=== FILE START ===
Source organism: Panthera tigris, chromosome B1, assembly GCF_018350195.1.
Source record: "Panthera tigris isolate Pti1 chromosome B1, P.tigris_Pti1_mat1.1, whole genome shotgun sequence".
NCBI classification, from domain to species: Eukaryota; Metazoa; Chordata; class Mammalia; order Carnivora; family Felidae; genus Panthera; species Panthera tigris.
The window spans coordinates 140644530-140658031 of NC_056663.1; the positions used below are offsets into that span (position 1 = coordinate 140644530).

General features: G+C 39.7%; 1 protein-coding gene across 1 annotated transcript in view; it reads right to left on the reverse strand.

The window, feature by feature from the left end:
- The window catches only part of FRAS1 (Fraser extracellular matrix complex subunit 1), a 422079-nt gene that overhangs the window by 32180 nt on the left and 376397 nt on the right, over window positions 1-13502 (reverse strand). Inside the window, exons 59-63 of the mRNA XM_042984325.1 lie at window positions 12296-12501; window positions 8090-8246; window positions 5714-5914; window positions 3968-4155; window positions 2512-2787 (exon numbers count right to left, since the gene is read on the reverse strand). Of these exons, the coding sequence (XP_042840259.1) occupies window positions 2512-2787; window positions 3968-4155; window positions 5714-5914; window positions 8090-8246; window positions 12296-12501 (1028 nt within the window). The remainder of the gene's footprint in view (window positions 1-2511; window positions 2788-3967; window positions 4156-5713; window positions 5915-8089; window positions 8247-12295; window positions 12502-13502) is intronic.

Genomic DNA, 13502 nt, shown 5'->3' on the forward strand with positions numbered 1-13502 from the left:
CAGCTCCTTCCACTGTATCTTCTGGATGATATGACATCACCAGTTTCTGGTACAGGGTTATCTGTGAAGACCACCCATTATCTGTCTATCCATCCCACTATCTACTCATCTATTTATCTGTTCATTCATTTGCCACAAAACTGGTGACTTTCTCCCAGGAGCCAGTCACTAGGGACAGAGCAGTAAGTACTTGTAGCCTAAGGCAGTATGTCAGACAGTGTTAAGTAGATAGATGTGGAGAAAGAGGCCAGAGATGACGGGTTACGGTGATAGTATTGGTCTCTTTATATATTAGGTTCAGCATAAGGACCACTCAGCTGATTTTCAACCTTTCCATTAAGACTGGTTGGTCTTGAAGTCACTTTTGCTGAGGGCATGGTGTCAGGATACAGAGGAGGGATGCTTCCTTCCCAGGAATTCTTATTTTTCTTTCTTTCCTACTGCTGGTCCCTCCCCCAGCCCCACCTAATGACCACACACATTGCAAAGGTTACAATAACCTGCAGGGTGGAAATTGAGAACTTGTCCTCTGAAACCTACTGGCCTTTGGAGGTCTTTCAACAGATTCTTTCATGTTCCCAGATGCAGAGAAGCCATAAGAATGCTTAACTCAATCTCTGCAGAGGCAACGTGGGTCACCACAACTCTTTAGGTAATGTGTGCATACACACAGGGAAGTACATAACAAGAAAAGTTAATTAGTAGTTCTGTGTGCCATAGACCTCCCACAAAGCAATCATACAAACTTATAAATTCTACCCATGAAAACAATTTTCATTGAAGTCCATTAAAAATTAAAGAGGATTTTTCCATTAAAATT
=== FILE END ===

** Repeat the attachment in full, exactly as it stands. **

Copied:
Source organism: Panthera tigris, chromosome B1, assembly GCF_018350195.1.
Source record: "Panthera tigris isolate Pti1 chromosome B1, P.tigris_Pti1_mat1.1, whole genome shotgun sequence".
NCBI classification, from domain to species: Eukaryota; Metazoa; Chordata; class Mammalia; order Carnivora; family Felidae; genus Panthera; species Panthera tigris.
The window spans coordinates 140644530-140658031 of NC_056663.1; the positions used below are offsets into that span (position 1 = coordinate 140644530).

General features: G+C 39.7%; 1 protein-coding gene across 1 annotated transcript in view; it reads right to left on the reverse strand.

The window, feature by feature from the left end:
- The window catches only part of FRAS1 (Fraser extracellular matrix complex subunit 1), a 422079-nt gene that overhangs the window by 32180 nt on the left and 376397 nt on the right, over window positions 1-13502 (reverse strand). Inside the window, exons 59-63 of the mRNA XM_042984325.1 lie at window positions 12296-12501; window positions 8090-8246; window positions 5714-5914; window positions 3968-4155; window positions 2512-2787 (exon numbers count right to left, since the gene is read on the reverse strand). Of these exons, the coding sequence (XP_042840259.1) occupies window positions 2512-2787; window positions 3968-4155; window positions 5714-5914; window positions 8090-8246; window positions 12296-12501 (1028 nt within the window). The remainder of the gene's footprint in view (window positions 1-2511; window positions 2788-3967; window positions 4156-5713; window positions 5915-8089; window positions 8247-12295; window positions 12502-13502) is intronic.

Genomic DNA, 13502 nt, shown 5'->3' on the forward strand with positions numbered 1-13502 from the left:
CAGCTCCTTCCACTGTATCTTCTGGATGATATGACATCACCAGTTTCTGGTACAGGGTTATCTGTGAAGACCACCCATTATCTGTCTATCCATCCCACTATCTACTCATCTATTTATCTGTTCATTCATTTGCCACAAAACTGGTGACTTTCTCCCAGGAGCCAGTCACTAGGGACAGAGCAGTAAGTACTTGTAGCCTAAGGCAGTATGTCAGACAGTGTTAAGTAGATAGATGTGGAGAAAGAGGCCAGAGATGACGGGTTACGGTGATAGTATTGGTCTCTTTATATATTAGGTTCAGCATAAGGACCACTCAGCTGATTTTCAACCTTTCCATTAAGACTGGTTGGTCTTGAAGTCACTTTTGCTGAGGGCATGGTGTCAGGATACAGAGGAGGGATGCTTCCTTCCCAGGAATTCTTATTTTTCTTTCTTTCCTACTGCTGGTCCCTCCCCCAGCCCCACCTAATGACCACACACATTGCAAAGGTTACAATAACCTGCAGGGTGGAAATTGAGAACTTGTCCTCTGAAACCTACTGGCCTTTGGAGGTCTTTCAACAGATTCTTTCATGTTCCCAGATGCAGAGAAGCCATAAGAATGCTTAACTCAATCTCTGCAGAGGCAACGTGGGTCACCACAACTCTTTAGGTAATGTGTGCATACACACAGGGAAGTACATAACAAGAAAAGTTAATTAGTAGTTCTGTGTGCCATAGACCTCCCACAAAGCAATCATACAAACTTATAAATTCTACCCATGAAAACAATTTTCATTGAAGTCCATTAAAAATTAAAGAGGATTTTTCCATTAAAATT